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COVID-19: 4 Lessons to Teach our Young People

Jessica Judge
Biozyme, Inc.

We all felt the pain that followed the devastating events of March 11, 2020. First it was Houston, then Austin, then the Oklahoma Youth Expo and then many other shows around the country were cancelled. In a matter of a few weeks’ time, show staff members were forced to make the impossible command to shut down all livestock shows, leaving thousands of young people and families with broken hearts and livestock that never got a chance to show. This unfortunate series of unexpected events crushed the spirits and shook the lives of so many in our industry – and that pain is still very fresh.

This happenstance is unfortunate, heartbreaking, gut wrenching and disappointing for not only our youth, but the families, the feeders, the mentors, the villages and others in the industry whose shows haven’t been cancelled but have had to watch so much heartache unfold. And it casts a dark shadow on the fate of upcoming summer shows for many. But even during these uncertain times, we cannot be afraid to move forward, and we must realize there is always something to be learned from every experience we encounter, good or bad. There are positives in every situation if we choose to find them. This is a circumstance our industry can still CHOOSE to use for the greater good of our future and here’s why:

You can cancel shows, but you can’t cancel experiences

It is a true test to the human spirit when you work so hard for something for so long and an outcome never comes to fruition – or in this case, the opportunity to even try for an outcome. However, there is a common saying, “It’s not about the destination, it’s about the journey” that is applicable to our lives at this given moment. Yes, shows were cancelled – but you can’t diminish the values our youth acquired along the journey. You can’t strip them of their work ethic, sense of responsibility, competitive edge and determination to succeed. You can’t take away the hours in the barn that were spent preparing with families, most likely arguing and fighting, but also working together and growing in love. You can’t take away the friendships kindled with others who share our love for this industry. You can’t take away the mentors and the people who have impacted young lives the most as they prepared their projects. And you can’t take away the passion we ALL have in our hearts for agriculture and the livestock industry. This is something we hold near and dear to our hearts. It is a passion that will only grow brighter amid defeat. Whether our youth step foot in the ring or not, we stay grounded in our belief that this is the best arena to raise kids, and the principles behind why we do what we do won’t change.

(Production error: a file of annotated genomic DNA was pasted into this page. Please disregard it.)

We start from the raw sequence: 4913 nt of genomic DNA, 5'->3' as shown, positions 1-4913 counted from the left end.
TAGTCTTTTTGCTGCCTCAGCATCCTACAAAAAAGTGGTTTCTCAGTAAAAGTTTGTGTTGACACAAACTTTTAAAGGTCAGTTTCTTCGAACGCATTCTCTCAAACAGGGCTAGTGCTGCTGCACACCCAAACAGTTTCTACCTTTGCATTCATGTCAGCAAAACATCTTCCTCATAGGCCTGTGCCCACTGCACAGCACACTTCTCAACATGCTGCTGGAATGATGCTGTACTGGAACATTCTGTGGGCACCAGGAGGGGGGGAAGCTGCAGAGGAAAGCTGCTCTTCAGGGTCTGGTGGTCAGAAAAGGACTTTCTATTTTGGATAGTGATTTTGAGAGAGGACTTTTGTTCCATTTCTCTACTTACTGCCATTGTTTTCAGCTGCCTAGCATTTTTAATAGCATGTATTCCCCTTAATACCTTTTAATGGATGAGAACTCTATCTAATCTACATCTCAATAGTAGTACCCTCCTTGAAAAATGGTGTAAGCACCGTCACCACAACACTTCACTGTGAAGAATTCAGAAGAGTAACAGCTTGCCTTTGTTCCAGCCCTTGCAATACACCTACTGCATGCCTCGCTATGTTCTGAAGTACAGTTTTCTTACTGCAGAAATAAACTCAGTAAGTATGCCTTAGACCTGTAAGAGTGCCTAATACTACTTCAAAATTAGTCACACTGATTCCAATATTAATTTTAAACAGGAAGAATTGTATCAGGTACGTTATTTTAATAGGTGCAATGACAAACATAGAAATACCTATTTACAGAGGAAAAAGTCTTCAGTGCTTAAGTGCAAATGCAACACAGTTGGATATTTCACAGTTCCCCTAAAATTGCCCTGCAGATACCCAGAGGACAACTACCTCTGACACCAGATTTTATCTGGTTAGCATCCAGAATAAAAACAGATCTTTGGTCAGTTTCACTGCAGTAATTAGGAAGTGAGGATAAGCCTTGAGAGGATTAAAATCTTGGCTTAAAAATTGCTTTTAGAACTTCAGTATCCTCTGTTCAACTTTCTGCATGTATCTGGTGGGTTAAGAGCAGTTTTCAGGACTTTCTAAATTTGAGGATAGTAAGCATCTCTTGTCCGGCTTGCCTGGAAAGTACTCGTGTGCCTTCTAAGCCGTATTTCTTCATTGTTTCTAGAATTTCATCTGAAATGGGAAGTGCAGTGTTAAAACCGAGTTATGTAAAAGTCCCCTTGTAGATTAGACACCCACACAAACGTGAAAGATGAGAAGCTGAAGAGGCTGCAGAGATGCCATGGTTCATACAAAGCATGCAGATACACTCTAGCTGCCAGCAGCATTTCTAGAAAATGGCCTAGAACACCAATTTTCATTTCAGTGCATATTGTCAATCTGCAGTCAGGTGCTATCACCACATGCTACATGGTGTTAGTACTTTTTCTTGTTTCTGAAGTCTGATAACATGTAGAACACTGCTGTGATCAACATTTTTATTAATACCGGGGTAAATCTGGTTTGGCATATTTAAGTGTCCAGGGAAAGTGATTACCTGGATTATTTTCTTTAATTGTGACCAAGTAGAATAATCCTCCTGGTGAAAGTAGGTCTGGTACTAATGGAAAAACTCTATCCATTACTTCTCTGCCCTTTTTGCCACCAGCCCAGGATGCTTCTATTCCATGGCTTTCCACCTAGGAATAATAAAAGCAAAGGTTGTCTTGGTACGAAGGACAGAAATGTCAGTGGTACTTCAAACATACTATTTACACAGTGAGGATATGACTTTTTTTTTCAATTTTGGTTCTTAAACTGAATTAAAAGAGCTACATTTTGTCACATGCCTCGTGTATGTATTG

Disappointments teach us to RISE

Disappointment is one of the most challenging emotions to work through. In this case, many of our young people have invested financially in their projects and devoted so many hours in preparation to compete on a large stage, especially seniors in their last year. However, in reflection of unexpected events such as this one, we must set aside the disappointment for just a moment and understand how truly unique this situation is to this generation. Our kids have already learned to set their standards high, commit to the hard work it requires to compete and how to win or lose with grace and integrity. But now they face the biggest test of all, learning to accept disappointment and endure it with patience with factors that are out of their control. This is a lesson that our world fails to prepare young people for more times than not, and ultimately, we set them up with unrealistic expectations for what is to come. The cancellation of major shows is a barrier unprecedented to our industry and one that very few kids will experience in their lifetime. And as sad as it may be, we can choose to utilize this as a tool to teach our kids that life doesn’t guarantee anything; a livestock show, getting into the school you want, getting that job you desired or getting another day here on earth. Life will be hard, you will be challenged and you won’t always come out on top – but how you handle those valleys and heartbreaking moments will say more about you as a person in the end. The way we react as an industry while “our sport” is being challenged will tell of the character we possess. The way our industry has shone through this lapse of darkness has proven that. I hope we can use these experiences to teach our kids that rejection, failure, unfair circumstances and bitter disappointments can make us all stronger, better people. For it is in times of true upset that true colors come out and we see what people, and our industry is truly made of.